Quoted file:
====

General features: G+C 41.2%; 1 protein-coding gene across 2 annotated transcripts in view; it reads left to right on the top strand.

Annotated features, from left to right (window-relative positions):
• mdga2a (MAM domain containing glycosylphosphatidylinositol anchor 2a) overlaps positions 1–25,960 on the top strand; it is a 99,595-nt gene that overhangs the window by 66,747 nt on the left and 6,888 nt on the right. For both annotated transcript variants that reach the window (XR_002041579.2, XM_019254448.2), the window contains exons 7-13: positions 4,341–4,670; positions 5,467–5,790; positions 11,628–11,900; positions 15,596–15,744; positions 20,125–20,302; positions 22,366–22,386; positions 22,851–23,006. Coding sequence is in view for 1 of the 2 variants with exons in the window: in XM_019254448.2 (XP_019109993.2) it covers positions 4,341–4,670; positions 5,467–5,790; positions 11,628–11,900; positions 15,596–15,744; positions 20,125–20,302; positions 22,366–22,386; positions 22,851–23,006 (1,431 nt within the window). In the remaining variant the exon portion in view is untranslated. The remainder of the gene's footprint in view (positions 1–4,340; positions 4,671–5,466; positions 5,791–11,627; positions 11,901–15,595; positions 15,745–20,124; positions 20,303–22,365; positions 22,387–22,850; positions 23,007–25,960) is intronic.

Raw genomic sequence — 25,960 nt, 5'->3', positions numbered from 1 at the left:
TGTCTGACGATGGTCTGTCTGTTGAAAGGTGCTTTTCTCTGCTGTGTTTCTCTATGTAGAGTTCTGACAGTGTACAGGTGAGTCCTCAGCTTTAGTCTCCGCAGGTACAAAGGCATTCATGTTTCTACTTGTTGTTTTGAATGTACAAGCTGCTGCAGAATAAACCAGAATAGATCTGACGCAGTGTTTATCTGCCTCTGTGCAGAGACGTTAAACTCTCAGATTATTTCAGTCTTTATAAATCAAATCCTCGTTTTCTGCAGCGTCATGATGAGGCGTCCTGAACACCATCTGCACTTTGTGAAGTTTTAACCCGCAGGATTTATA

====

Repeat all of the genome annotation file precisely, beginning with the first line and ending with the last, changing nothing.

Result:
General features: G+C 41.2%; 1 protein-coding gene across 2 annotated transcripts in view; it reads left to right on the top strand.

Annotated features, from left to right (window-relative positions):
• mdga2a (MAM domain containing glycosylphosphatidylinositol anchor 2a) overlaps positions 1–25,960 on the top strand; it is a 99,595-nt gene that overhangs the window by 66,747 nt on the left and 6,888 nt on the right. For both annotated transcript variants that reach the window (XR_002041579.2, XM_019254448.2), the window contains exons 7-13: positions 4,341–4,670; positions 5,467–5,790; positions 11,628–11,900; positions 15,596–15,744; positions 20,125–20,302; positions 22,366–22,386; positions 22,851–23,006. Coding sequence is in view for 1 of the 2 variants with exons in the window: in XM_019254448.2 (XP_019109993.2) it covers positions 4,341–4,670; positions 5,467–5,790; positions 11,628–11,900; positions 15,596–15,744; positions 20,125–20,302; positions 22,366–22,386; positions 22,851–23,006 (1,431 nt within the window). In the remaining variant the exon portion in view is untranslated. The remainder of the gene's footprint in view (positions 1–4,340; positions 4,671–5,466; positions 5,791–11,627; positions 11,901–15,595; positions 15,745–20,124; positions 20,303–22,365; positions 22,387–22,850; positions 23,007–25,960) is intronic.

Raw genomic sequence — 25,960 nt, 5'->3', positions numbered from 1 at the left:
TGTCTGACGATGGTCTGTCTGTTGAAAGGTGCTTTTCTCTGCTGTGTTTCTCTATGTAGAGTTCTGACAGTGTACAGGTGAGTCCTCAGCTTTAGTCTCCGCAGGTACAAAGGCATTCATGTTTCTACTTGTTGTTTTGAATGTACAAGCTGCTGCAGAATAAACCAGAATAGATCTGACGCAGTGTTTATCTGCCTCTGTGCAGAGACGTTAAACTCTCAGATTATTTCAGTCTTTATAAATCAAATCCTCGTTTTCTGCAGCGTCATGATGAGGCGTCCTGAACACCATCTGCACTTTGTGAAGTTTTAACCCGCAGGATTTATA